Two people familiar with the talks said the cost of the eventual package could run to billions of pounds for the government given the number of companies that are expected to fold in the coming weeks.

Five smaller suppliers have already gone out of business since the start of August as surging wholesale prices have left companies with insufficient hedging strategies or weak balance sheets unable to cover the cost of the energy they had committed to supply.

The business secretary has been warned by the industry that out of 55 companies in the sector, only between six and 10 could be left standing by the end of the year.

Full story (£)
6) Energy prices will push up inflation across Europe, economists warn
Financial Times, 19 September 2021

Soaring energy prices will push up broader inflation across Europe this year, hurting consumers and threatening the region’s post-pandemic economic recovery, economists are warning.

Benchmark European gas prices have already tripled this year, even before peak winter demand kicks in. Norway’s Equinor, one of Europe’s biggest gas suppliers, said last week that high energy prices could last well into 2022 and warned of possible price spikes.

“Brace for a surge in eurozone gas inflation,” said Claus Vistesen, chief eurozone economist at Pantheon Macroeconomics. Rising energy prices will drive “an acceleration in the eurozone’s headline inflation,” added Daniel Kral, economist at Oxford Economics.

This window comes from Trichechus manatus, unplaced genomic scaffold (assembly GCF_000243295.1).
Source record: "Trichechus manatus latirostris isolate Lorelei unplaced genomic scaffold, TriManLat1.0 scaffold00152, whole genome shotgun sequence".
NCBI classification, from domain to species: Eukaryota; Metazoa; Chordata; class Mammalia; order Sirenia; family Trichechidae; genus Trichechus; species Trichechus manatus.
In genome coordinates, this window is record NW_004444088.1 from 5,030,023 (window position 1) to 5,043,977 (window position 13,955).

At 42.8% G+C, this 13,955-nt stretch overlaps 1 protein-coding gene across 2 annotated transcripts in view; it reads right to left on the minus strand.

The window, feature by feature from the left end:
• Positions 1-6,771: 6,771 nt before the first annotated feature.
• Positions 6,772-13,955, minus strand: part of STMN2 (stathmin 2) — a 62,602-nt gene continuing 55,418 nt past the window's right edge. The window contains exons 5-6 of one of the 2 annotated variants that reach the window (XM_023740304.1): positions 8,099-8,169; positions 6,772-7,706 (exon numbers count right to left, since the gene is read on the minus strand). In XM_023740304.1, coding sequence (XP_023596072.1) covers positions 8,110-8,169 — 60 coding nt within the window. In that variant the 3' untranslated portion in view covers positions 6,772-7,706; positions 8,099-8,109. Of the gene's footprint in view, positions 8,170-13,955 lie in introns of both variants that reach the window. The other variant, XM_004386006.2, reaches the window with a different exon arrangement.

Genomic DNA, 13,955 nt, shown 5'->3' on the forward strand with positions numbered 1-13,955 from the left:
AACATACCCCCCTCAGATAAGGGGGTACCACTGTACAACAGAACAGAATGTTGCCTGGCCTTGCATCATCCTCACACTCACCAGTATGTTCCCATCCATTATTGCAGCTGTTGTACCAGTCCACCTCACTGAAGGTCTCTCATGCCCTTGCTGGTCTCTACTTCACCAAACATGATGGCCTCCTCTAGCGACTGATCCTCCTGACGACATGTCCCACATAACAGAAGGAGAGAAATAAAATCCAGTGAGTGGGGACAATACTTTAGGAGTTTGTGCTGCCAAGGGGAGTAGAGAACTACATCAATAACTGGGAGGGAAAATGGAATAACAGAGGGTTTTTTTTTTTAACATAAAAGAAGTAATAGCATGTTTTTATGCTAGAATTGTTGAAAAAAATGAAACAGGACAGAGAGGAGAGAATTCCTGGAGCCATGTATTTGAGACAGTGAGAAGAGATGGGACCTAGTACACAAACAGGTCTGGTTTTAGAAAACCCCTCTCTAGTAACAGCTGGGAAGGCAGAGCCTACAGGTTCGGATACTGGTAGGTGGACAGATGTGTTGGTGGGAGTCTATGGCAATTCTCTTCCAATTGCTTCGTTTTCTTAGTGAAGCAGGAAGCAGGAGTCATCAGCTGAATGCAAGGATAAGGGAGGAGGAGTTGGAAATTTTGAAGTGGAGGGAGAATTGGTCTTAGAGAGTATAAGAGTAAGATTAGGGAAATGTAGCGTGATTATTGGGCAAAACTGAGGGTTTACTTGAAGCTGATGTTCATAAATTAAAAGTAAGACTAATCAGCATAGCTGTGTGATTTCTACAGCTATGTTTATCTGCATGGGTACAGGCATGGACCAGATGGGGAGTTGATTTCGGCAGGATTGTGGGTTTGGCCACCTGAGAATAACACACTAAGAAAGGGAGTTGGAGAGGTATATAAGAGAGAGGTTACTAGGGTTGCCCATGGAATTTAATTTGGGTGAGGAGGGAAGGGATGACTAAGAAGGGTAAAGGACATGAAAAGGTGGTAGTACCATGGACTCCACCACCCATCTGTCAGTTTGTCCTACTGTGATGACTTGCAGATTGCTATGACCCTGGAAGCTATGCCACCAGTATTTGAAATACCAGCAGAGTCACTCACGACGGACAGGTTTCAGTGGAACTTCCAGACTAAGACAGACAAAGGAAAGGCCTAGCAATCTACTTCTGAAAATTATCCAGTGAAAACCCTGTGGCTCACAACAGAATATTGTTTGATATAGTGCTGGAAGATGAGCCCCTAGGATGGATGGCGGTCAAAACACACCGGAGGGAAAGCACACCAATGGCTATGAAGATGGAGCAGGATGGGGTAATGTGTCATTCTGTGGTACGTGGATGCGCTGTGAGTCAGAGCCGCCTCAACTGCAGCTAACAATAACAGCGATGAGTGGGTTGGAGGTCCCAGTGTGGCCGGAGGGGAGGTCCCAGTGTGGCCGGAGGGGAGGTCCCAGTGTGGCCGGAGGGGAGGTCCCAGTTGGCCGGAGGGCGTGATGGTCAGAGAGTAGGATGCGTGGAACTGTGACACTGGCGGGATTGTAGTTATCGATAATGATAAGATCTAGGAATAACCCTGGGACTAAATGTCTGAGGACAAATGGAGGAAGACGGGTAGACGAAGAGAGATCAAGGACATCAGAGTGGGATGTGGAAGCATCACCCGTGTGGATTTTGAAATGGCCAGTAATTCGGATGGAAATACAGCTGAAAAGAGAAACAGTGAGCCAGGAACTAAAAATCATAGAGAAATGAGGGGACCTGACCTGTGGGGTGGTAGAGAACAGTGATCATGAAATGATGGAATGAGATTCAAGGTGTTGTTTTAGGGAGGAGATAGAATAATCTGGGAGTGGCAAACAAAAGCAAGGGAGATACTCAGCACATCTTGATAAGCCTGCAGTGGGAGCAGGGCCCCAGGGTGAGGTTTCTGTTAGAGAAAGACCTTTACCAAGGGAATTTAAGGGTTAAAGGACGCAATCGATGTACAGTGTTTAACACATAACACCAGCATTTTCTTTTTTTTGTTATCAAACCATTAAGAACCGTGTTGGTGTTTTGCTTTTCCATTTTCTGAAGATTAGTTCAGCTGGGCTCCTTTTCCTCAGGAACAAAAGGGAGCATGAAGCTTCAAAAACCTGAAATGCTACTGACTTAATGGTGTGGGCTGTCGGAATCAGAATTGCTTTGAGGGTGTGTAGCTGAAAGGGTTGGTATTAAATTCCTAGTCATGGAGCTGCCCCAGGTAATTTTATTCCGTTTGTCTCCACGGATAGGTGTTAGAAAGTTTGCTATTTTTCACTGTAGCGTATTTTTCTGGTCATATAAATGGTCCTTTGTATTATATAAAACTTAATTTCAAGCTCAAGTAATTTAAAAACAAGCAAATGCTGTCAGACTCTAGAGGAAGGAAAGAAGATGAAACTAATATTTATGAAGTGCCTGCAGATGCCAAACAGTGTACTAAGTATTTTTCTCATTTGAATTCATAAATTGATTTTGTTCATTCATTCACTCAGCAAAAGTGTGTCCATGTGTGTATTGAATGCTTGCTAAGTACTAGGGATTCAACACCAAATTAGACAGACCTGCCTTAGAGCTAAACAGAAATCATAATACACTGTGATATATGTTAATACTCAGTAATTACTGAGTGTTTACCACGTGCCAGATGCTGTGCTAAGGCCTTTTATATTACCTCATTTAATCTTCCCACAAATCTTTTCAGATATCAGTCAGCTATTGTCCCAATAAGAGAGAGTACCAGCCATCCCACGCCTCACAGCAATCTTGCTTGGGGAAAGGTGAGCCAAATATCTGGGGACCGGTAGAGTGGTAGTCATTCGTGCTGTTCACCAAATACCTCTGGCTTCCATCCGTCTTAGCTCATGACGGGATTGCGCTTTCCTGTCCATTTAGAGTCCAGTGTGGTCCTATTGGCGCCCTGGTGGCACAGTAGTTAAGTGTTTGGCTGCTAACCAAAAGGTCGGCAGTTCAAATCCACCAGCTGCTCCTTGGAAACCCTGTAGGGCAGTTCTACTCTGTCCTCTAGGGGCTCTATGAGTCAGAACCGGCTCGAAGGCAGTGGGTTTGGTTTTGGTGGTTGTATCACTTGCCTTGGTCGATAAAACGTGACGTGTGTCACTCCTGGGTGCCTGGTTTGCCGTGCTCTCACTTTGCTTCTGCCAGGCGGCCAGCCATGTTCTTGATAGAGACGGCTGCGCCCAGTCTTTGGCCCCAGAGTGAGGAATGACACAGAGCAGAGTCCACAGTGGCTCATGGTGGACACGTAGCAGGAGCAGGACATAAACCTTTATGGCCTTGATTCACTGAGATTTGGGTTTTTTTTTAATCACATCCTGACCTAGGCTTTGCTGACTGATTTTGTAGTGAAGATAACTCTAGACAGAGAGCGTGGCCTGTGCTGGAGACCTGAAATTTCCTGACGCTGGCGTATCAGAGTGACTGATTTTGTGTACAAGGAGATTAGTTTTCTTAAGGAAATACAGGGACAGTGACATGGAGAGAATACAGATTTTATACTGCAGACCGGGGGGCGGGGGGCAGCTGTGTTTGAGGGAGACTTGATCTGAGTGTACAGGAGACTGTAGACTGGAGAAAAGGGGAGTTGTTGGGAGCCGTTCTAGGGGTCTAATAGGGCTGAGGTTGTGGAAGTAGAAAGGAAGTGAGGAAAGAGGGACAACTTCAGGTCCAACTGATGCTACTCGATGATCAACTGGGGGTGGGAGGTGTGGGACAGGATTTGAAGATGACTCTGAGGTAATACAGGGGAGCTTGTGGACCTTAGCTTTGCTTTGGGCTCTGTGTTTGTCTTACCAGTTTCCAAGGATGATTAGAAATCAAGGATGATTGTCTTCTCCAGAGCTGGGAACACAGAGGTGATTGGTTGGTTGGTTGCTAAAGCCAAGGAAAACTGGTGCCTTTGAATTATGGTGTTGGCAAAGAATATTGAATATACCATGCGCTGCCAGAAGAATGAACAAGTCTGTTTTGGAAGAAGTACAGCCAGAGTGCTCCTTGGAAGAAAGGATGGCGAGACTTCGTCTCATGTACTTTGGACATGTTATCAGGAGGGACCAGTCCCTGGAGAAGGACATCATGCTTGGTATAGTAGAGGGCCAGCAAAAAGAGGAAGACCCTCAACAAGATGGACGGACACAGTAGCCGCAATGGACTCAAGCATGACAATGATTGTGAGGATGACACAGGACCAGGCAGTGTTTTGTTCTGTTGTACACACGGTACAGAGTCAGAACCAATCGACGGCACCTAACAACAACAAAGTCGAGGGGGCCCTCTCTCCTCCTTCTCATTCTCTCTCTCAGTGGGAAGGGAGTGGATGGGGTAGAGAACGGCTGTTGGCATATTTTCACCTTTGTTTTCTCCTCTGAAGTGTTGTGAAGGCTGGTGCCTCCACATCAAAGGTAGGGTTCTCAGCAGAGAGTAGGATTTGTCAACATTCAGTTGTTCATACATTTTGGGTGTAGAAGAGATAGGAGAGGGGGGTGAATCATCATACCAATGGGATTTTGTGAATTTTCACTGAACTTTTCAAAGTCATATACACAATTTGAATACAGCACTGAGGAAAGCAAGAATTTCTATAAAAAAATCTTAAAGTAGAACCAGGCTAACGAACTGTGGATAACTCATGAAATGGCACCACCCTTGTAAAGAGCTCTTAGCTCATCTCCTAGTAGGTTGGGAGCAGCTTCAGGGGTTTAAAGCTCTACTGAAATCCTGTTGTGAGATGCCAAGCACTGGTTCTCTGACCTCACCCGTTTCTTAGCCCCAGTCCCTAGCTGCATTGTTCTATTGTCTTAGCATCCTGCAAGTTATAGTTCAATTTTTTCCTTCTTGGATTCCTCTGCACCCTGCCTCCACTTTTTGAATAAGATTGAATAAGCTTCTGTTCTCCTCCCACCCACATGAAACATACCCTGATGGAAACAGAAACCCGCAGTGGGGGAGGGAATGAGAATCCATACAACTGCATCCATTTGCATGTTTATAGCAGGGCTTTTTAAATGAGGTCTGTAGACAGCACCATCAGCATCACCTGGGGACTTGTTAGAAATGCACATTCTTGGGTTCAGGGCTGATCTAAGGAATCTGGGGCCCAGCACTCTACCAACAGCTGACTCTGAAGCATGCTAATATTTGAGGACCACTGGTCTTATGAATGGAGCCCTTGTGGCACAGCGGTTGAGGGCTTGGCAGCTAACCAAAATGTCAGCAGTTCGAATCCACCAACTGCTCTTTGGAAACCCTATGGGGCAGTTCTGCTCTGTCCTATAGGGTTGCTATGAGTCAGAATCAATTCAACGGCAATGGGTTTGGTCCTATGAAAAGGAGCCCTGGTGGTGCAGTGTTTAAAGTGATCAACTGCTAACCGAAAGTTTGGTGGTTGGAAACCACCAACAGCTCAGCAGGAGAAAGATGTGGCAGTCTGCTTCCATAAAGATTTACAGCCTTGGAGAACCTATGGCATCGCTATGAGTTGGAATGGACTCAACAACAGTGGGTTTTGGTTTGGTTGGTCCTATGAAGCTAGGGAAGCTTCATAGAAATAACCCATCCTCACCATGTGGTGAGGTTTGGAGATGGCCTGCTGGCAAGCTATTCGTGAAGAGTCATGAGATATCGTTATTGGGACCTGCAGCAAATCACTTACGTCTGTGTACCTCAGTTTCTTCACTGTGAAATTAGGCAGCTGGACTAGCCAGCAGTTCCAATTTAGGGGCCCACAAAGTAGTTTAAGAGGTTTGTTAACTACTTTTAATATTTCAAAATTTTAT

There are multiple reasons behind the price surge, from low European energy stocks and US storms that curbed Texas gas exports, to rebounding demand as economies reopen. Climate change policies that seek to incorporate the rising price of carbon have also had an effect.

The eurozone’s consumer price index for energy has already risen to its highest level since records began in 1996. In August, its 15.4 annual per cent increase, the series’ biggest jump since the global financial crisis, pushed the eurozone’s headline inflation rate to a decade high of 3 per cent.

That is well above the European Central Bank’s 2 per cent inflation target. But ECB officials and economists have said they expect the rise to be temporary, because of one-off factors such as supply chain disruptions, as the developed world emerges from the pandemic.

Even so, a prolonged rise in energy prices could derail those inflation forecasts. Higher energy bills would also hit household budgets and consumer confidence, threatening economic recovery.

Full story (£)
7) David Green: Suicidal energy policy is empowering Britain's enemies
The Daily Telegraph, 19 September 2021

Authoritarian regimes are exploiting the fact that the West does not have realistic carbon policies

Rising gas prices are altering the international balance of power in favour of dictatorships. Britain faces, on the one hand an expansionist Russia - on the other a Communist China which by its own admission is intent on becoming the world's dominant economic and military power.
Energy supply is no longer a simple question of fuel poverty; it has far-reaching global consequences.
From the earliest days of electricity we had plenty of coal to drive power stations, then ample natural gas, which was both cheaper and cleaner. As the flow of North Sea gas reduced we began importing liquified petroleum gas from overseas. We erected a vast number of wind turbines in the sea, and built interconnectors to Europe to balance fluctuating supplies.